General George Patton realized his dream of becoming a famous war hero in World War II.
But he had another ambition—to sail around the world.
In 1938, Patton hired the prominent yacht designer John Alden to create a stunning and seaworthy vessel.
Patton survived the war and is best known for leading the 3rd U.S. Army in a successful sweep across France in 1944. But he died in a car accident in 1945 before returning home.
Patton’s schooner, the When and If, lives on and she’s now being lovingly restored by Doug Hazlitt, Finger Lakes native and co-owner of Hazlitt 1852 Vineyards.
Doug Hazlitt is my father and a great sailor who’s raced on Seneca Lake and sailed from Maine to the Caribbean.
The name When and If came from Patton’s desire to sail around the world when and if he returned from World War II alive. The name is still painted in gold letters on the side of the sixty-three-foot schooner.
When Doug Hazlitt stands at the base of the wooden schooner out of the water, it is easy to see how the vessel was a good fit for Patton.
The part of the boat that would normally be covered by water, painted a pealing yet rich red, is over nine feet tall. It could keep the boat steady in almost any storm, Hazlitt said.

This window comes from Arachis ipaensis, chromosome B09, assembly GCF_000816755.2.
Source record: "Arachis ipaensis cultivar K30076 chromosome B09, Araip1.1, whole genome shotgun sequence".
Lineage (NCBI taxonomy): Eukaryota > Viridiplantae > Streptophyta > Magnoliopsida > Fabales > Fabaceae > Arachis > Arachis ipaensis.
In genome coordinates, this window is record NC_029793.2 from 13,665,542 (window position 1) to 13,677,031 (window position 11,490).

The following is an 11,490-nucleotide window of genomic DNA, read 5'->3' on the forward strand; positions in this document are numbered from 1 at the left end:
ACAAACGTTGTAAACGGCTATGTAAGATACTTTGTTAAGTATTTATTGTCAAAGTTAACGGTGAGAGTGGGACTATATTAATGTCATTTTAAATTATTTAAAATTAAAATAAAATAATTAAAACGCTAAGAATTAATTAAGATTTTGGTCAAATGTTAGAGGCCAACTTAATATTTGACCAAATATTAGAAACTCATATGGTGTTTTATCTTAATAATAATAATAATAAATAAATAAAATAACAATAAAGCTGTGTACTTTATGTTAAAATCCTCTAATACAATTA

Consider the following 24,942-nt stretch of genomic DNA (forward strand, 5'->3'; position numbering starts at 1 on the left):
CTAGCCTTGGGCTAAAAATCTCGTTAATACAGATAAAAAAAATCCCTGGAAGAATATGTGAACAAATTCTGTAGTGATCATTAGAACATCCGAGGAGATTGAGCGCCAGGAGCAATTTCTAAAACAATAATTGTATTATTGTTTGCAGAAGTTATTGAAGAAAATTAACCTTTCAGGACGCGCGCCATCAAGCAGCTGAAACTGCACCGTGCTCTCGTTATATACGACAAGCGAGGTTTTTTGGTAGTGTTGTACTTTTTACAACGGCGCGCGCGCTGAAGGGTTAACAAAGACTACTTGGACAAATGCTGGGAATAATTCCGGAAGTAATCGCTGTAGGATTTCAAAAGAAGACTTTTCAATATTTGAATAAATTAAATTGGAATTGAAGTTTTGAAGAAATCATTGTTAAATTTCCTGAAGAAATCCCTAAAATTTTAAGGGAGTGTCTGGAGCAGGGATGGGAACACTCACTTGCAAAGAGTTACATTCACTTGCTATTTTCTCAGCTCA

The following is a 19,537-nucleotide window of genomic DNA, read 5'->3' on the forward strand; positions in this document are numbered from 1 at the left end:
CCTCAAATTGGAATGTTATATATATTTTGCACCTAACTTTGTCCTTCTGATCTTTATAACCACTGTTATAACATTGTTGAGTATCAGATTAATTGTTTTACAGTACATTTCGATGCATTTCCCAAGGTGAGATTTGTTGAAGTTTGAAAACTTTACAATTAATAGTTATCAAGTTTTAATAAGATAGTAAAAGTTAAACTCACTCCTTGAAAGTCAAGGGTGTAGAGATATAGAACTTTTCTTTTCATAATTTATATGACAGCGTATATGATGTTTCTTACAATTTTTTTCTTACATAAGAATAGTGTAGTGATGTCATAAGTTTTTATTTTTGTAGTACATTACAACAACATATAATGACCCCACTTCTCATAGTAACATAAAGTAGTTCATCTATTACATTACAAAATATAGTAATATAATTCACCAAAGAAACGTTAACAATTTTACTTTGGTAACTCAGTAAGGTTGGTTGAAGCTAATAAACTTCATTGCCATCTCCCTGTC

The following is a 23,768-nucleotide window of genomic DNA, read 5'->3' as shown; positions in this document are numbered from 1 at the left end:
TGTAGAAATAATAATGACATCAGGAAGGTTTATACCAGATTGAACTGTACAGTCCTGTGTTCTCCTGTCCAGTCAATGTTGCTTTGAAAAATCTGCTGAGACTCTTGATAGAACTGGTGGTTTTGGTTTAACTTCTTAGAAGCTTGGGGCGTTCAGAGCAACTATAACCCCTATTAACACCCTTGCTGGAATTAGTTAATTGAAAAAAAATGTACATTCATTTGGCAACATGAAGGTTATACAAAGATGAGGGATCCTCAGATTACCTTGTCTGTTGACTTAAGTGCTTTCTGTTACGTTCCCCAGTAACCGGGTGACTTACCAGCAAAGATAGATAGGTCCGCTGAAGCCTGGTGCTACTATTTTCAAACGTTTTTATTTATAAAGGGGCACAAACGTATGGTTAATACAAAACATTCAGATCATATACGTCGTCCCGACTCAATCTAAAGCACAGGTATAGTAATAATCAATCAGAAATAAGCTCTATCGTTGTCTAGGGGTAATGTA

He first saw the schooner in the early 2000s when he traveled to Vineyard Haven, Massachusetts, to help with the launch of another classic schooner.
He’d read in a favorite book of Alden designs that the When and If was built to withstand rough sea conditions, originally weighing 84,640 tons with a double-planked hull of cedar and mahogany. “She is very robust and sea-kindly,” Hazlitt said. “She was obviously designed for off-shore cruising.”
At the time, Hazlitt didn’t think he’d ever get the chance to sail the When and If out of the harbor. Ten years later, he was pleasantly surprised when he discovered her for sale online at a remarkably good price.
Hazlitt had recently sold another Alden schooner called Malabar X he’d restored for three years and owned for seven. He missed owning a traditional wooden yacht. And so he bought When and If in May 2012.
It was amazing how much of the When and If was original and in good shape, he said, including about seventy percent of her planking. But a lot was also in desperate need of repair.
Cody Cook of Watkins Glen is helping with the boat’s restoration and remembers going with Hazlitt to first survey the boat in early May 2012. When he opened the steering-gear box, he found a mushroom the size of his palm growing inside.
Justin Armstrong, a former Ithaca resident also helping with the restoration, knew right away the transom needed help. “It was both rotten and misshapen,” he said. Armstrong developed a computer program that simplified boat designing, so he drew up a new transom guided by Alden’s designs.
Keeping the When and If as original as possible is something Hazlitt stresses. “It is really important to keep her heritage alive,” he says.
Many have contributed to the When and If’s legacy.
After Patton’s death, his wife Beatrice Ayer inherited the When and If. She sailed it with her children in Manchester Harbor. When Beatrice passed away in 1953, she willed the boat to her brother Frederick Ayer.